Kevinleary.net, LLC.

Advanced Spam Rules for Gravity Forms in WordPress

Stop WordPress form spam in Gravity Forms with custom spam filtering rules.

This is a follow-up to an earlier post that outlined the same method and approach, but additional examples are provided here that have been found effective in 2022/2023.

Just about every website with contact forms has issues with spam submissions. Common approaches that have worked for years are no longer effective at blocking spammers. This is largely due to the sophistication of the technologies and tools available today. Machine learning combined with programmatic browser API’s like Puppeteer has resulted in form spam that is very difficult to effective block. To combat sophisticated spam I’ve found that specific, simple and most importantly uncommon approaches work well.

This isn’t another article telling you to use reCAPTCHA, honeypots and other traditional solutions that are ineffective in 2022/2023. Instead I’ll offer an alternatve approach that I’ve found effective while working with Gravity Forms in WordPress. The same approach should work well with other WordPress form plugins including Ninja Forms, Contact Form 7, Forminator and others. The approach would also work outside of WordPress, provided that you had a way to intercept and filter submissions and identify them as spam.

Gravity Forms Spam Check Hook

Gravity Forms provides a hook, gform_entry_is_spam, that allows you to add custom spam rules. Using it we we can add basic spam protection methods that are effective at specific scenarios.

Rate Limiting by IP Address

Using this example we can mark entries as spam when multiple submissions occur in a given time period that all share the same IP address.

/**
 * Spam Check IP Address Rate Limits
 *
 * @param bool  $is_spam indicates if the submission has been flagged as spam
 * @param array $form    the form currently being processed
 * @param array $entry   the entry currently being processed
 */
function kevinlearynet_gforms_spam_ip_limits( $is_spam, $form, $entry ) {
  // Already flagged as spam
  if ( $is_spam ) {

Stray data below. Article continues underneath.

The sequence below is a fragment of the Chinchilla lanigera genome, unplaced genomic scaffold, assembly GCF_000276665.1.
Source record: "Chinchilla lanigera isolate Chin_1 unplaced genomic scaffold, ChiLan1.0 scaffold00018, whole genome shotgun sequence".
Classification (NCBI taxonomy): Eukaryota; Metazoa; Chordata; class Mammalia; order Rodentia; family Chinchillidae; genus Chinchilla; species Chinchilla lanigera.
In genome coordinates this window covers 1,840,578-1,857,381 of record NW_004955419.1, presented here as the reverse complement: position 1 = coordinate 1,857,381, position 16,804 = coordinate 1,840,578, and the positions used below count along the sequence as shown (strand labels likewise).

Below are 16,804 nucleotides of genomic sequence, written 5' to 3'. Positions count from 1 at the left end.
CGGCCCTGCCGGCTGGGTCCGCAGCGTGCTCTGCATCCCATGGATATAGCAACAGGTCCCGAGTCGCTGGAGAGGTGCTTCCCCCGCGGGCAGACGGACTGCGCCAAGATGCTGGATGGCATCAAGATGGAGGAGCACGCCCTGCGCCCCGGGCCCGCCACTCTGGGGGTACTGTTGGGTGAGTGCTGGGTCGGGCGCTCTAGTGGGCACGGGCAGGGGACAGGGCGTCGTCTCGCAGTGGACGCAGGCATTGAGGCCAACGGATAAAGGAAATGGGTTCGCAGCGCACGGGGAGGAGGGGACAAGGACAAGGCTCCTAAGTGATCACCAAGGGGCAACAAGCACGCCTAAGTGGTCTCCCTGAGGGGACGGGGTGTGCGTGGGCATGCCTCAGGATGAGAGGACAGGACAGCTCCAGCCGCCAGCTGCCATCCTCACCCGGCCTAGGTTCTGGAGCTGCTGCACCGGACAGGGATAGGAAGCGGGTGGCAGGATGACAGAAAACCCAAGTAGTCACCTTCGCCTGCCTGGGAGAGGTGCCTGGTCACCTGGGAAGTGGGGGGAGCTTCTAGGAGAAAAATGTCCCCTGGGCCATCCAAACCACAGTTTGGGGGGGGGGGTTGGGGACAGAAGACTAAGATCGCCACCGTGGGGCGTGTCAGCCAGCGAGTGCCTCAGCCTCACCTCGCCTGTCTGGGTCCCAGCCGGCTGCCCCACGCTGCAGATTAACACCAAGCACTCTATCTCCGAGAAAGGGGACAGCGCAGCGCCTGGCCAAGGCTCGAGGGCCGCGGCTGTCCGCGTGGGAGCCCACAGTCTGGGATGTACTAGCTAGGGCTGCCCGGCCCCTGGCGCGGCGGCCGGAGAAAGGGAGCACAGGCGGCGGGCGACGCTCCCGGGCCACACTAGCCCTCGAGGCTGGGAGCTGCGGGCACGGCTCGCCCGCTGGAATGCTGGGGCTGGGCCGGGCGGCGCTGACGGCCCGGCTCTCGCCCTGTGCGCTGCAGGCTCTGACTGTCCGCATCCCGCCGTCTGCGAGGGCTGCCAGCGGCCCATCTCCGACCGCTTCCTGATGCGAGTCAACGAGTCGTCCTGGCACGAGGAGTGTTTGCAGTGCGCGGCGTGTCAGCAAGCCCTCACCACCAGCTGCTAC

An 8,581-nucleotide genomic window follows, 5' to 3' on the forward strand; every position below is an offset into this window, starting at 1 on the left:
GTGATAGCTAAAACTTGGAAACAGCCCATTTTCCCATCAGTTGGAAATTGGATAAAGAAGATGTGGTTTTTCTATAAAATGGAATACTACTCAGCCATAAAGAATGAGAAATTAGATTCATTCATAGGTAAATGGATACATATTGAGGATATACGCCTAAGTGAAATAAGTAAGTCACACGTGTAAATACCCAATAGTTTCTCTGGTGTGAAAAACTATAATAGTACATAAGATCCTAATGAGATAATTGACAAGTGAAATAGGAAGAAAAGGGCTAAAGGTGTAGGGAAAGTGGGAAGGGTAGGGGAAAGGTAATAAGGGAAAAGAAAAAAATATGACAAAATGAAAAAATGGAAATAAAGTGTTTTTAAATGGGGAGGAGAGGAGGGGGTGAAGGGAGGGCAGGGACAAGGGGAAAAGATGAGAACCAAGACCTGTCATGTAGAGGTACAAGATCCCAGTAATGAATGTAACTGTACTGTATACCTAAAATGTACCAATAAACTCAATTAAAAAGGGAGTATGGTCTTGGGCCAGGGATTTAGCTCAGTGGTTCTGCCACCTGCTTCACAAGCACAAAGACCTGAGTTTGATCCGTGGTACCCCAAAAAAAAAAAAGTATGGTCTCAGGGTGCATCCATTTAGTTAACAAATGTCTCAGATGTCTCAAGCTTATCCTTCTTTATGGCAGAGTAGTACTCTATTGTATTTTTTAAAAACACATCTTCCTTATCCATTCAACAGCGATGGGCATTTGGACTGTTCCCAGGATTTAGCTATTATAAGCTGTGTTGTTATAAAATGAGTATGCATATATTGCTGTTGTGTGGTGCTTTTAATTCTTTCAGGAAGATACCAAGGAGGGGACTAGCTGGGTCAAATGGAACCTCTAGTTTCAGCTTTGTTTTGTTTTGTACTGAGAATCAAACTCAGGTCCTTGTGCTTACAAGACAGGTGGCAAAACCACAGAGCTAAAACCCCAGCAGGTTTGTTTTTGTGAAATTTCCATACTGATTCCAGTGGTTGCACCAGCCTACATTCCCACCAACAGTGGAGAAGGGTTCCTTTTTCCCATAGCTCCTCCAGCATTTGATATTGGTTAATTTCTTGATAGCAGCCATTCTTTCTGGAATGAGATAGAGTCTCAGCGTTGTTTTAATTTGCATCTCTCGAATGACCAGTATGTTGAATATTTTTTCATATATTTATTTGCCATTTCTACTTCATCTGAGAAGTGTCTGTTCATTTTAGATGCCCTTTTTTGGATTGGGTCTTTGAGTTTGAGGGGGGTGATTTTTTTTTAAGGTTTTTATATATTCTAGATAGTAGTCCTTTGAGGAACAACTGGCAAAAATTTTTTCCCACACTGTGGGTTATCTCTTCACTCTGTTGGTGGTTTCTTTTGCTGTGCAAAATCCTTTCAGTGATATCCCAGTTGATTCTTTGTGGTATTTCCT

return $is_spam;
  }

  $ip_address = empty( $entry['ip'] ) ? GFFormsModel::get_ip() : $entry['ip'];

  // Invalid IP address
  if ( ! filter_var( $ip_address, FILTER_VALIDATE_IP ) ) {
    return true;
  }

  // Track count of submissions by IP
  $key = wp_hash( "kevinlearnet-gforms-ip-limits__{$ip_address}" );
  $count = (int) get_transient( $key );
  if ( $count >= 3 ) {
    return true;
  }
  $count++;
  set_transient( $key, $count, HOUR_IN_SECONDS );

  // Non-threat
  return false;
}
add_filter( 'gform_entry_is_spam', 'kevinlearynet_gforms_spam_ip_limits', 11, 3 );

Email Domain

If your a B2B company and generally aren’t interested in receiving any submissions from non-business domains then you can flag submissions as spam based on the email addresses’ domain name. This example will mark any submissions from an @gmail.com email as spam.

/**
 * Spam Check Email Domain: @gmail.com
 *
 * @param bool  $is_spam indicates if the submission has been flagged as spam
 * @param array $form    the form currently being processed
 * @param array $entry   the entry currently being processed
 */
function kevinlearynet_gforms_spam_gmail( $is_spam, $form, $entry ) {
  // Already flagged as spam
  if ( $is_spam ) {
    return $is_spam;
  }

  // Email domain: gmail.com
  $email = isset( $entry[2] ) ? trim( $entry[2] ) : null;
  $email = strtolower( $email );
  if ( ! filter_var( $ip_address, FILTER_VALIDATE_EMAIL ) ) {
    return true;
  }
  if ( str_ends_with( $email, '@gmail.com' ) ) {
    return true;
  }

  // Non-threat
  return false;
}
add_filter( 'gform_entry_is_spam', 'kevinlearynet_gforms_spam_gmail', 11, 3 );

Create Your Own

You can use this same approach to mark common submission patterns you see on your website as spam. We can recognize spam when we see it, if you can identify what it is you recognized as spam then you can create a logical filter for your specific case. This is the high level approach I recommend, and have found to generally work well for my clients.

Resources

Meet the Author

Kevin Leary, WordPress Consultant

I'm a freelance web developer and WordPress consultant in Boston, MA with 16 years of experience building websites and applications. View a portfolio of my work or request an estimate for your next project.